The new census turned into a disaster for the government. Even though many professional managers and clerks had been hired by the Bureau, the volume of data overwhelmed their ability to process it. By 1887, the agency found itself in the uncomfortable position of having to begin preparations for the next census even as it was still laboring to tabulate the results of the last one. It was in that context that Hollerith, who had worked on the 1880 census, rushed to invent his information-processing machine. He judged, correctly, that it would prove invaluable not only to the Census Bureau but to large companies across the nation.

The arrival of Hollerith’s tabulator was a seminal event in a new revolution — a “Control Revolution,” as Beniger terms it — that followed and was made necessary and inevitable by the Industrial Revolution. Through the Control Revolution, the technologies for processing information finally caught up with the technologies for processing matter and energy, bringing the living system of society back into equilibrium. The entire history of automated data processing, from Hollerith’s punch-card system through the digital computer and on to the modern computer network, is best understood as part of that ongoing process of reestablishing and maintaining control. “Microprocessor and computer technologies, contrary to currently fashionable opinion, are not new forces only recently unleashed upon an unprepared society,” writes Beniger, “but merely the latest installment in the continuing development of the Control Revolution.”

It should come as no surprise, then, that most of the major advances in computing and networking, from Hollerith’s time to the present, have been spurred not by a desire to liberate the masses but by a need for greater control on the part of commercial and governmental bureaucrats, often ones associated with military operations and national defense. Indeed, the very structure of a bureaucracy is replicated in the functions of a computer. A computer gathers information through its input devices, records information as files in its memory, imposes formal rules and procedures on its users through its programs, and communicates information through its output devices. It is a tool for dispensing instructions, for gathering feedback on how well those instructions are carried out, and for measuring progress toward some specified goal. In using a computer, a person becomes part of the control mechanism. He turns into a component of what the Internet pioneer J. C. R. Licklider, in the seminal 1960 paper “Man-Computer Symbiosis,” described as a system integrating man and machine into a single, programmable unit.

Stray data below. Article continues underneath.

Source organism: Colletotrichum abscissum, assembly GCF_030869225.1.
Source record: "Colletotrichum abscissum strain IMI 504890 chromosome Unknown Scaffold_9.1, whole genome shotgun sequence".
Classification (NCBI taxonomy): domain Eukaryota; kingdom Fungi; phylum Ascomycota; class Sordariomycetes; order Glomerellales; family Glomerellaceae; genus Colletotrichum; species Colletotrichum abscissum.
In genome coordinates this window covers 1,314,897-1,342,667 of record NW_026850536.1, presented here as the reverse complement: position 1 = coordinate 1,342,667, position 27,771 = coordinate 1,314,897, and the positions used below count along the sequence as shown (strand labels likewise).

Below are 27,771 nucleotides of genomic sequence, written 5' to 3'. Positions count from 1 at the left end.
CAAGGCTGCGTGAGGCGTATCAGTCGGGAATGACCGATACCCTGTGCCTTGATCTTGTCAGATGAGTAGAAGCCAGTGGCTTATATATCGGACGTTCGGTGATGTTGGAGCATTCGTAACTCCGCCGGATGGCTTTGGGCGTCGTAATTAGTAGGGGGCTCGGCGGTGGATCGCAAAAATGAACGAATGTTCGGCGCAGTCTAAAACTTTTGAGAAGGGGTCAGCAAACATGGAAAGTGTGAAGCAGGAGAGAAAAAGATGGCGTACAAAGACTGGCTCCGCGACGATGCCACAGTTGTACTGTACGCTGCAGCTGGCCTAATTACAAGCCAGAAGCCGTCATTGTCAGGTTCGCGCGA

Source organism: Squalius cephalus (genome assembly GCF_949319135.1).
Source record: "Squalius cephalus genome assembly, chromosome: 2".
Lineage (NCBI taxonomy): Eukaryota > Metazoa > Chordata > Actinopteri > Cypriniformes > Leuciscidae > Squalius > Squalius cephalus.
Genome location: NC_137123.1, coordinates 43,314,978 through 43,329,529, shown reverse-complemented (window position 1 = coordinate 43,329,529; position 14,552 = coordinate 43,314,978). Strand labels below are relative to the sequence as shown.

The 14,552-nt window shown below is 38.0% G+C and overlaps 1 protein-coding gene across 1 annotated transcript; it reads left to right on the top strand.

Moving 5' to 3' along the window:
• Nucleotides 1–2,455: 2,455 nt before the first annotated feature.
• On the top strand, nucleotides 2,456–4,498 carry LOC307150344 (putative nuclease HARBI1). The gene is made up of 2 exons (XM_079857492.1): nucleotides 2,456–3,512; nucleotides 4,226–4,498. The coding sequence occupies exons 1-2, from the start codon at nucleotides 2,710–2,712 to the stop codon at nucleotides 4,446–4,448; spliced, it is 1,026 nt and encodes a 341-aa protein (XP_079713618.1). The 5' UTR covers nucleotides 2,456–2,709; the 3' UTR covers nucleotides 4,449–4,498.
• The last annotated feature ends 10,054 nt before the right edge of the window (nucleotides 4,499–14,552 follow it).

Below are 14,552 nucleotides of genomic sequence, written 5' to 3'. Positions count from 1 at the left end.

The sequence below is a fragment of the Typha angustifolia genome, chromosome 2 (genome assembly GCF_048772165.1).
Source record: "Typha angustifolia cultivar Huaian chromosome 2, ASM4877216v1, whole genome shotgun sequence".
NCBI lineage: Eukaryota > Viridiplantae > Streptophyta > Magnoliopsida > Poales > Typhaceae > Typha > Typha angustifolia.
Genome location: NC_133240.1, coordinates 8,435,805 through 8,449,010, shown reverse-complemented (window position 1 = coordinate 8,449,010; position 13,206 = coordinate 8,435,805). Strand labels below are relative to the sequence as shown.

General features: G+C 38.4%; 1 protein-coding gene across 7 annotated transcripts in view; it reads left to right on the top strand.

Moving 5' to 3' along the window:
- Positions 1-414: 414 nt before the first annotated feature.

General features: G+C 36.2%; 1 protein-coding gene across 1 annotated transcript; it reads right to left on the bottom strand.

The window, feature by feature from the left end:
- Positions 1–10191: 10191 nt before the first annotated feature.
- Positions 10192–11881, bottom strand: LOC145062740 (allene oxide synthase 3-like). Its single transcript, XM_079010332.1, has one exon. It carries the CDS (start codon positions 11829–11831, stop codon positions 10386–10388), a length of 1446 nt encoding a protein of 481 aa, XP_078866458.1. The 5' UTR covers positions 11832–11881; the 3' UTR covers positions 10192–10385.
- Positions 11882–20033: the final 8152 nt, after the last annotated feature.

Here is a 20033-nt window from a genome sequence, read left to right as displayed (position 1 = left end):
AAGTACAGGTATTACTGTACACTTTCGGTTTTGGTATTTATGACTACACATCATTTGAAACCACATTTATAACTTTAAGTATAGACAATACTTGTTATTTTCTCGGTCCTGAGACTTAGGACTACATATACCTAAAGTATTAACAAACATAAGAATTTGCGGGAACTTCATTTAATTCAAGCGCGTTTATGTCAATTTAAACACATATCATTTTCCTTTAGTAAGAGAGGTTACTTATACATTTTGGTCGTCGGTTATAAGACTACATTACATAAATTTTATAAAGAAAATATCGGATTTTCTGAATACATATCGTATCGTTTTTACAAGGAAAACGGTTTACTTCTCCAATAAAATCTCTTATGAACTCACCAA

But while computer systems played a major role in helping businesses and governments reestablish central control over workers and citizens in the wake of the Industrial Revolution, the other side of their nature — as tools for personal empowerment — has also helped shape modern society, particularly in recent years. By shifting power from institutions to individuals, information-processing machines can disturb control as well as reinforce it. Such disturbances tend to be short-lived, however. Institutions have proven adept at reestablishing control through the development of ever more powerful information technologies. As Beniger explains, “information processing and flows need themselves to be controlled, so that informational technologies continue to be applied at higher and higher levels of control.”

The arrival of the personal computer in the 1980s, for example, posed a sudden and unexpected threat to centralized power. It initiated a new, if much more limited, crisis of control. Pioneered by countercultural hackers and hobbyists, the PC was infused from the start with a libertarian ideology. As memorably portrayed in Apple Computer’s dramatic “1984” television advertisement, the personal computer was to be a weapon against central control, a tool for destroying the Big Brother-like hegemony of the corporate mainframe. Office workers began buying PCs with their own money, bringing them to their offices, and setting them up on their desks. Bypassing corporate systems altogether, PC-empowered employees gained personal control over the data and programs they used. They gained freedom, but in the process they weakened the ability of bureaucracies to monitor and steer their work. Business executives and the IT managers that served them viewed the flood of PCs into the workplace as “a Biblical plague,” in the words of computer historian Paul Ceruzzi.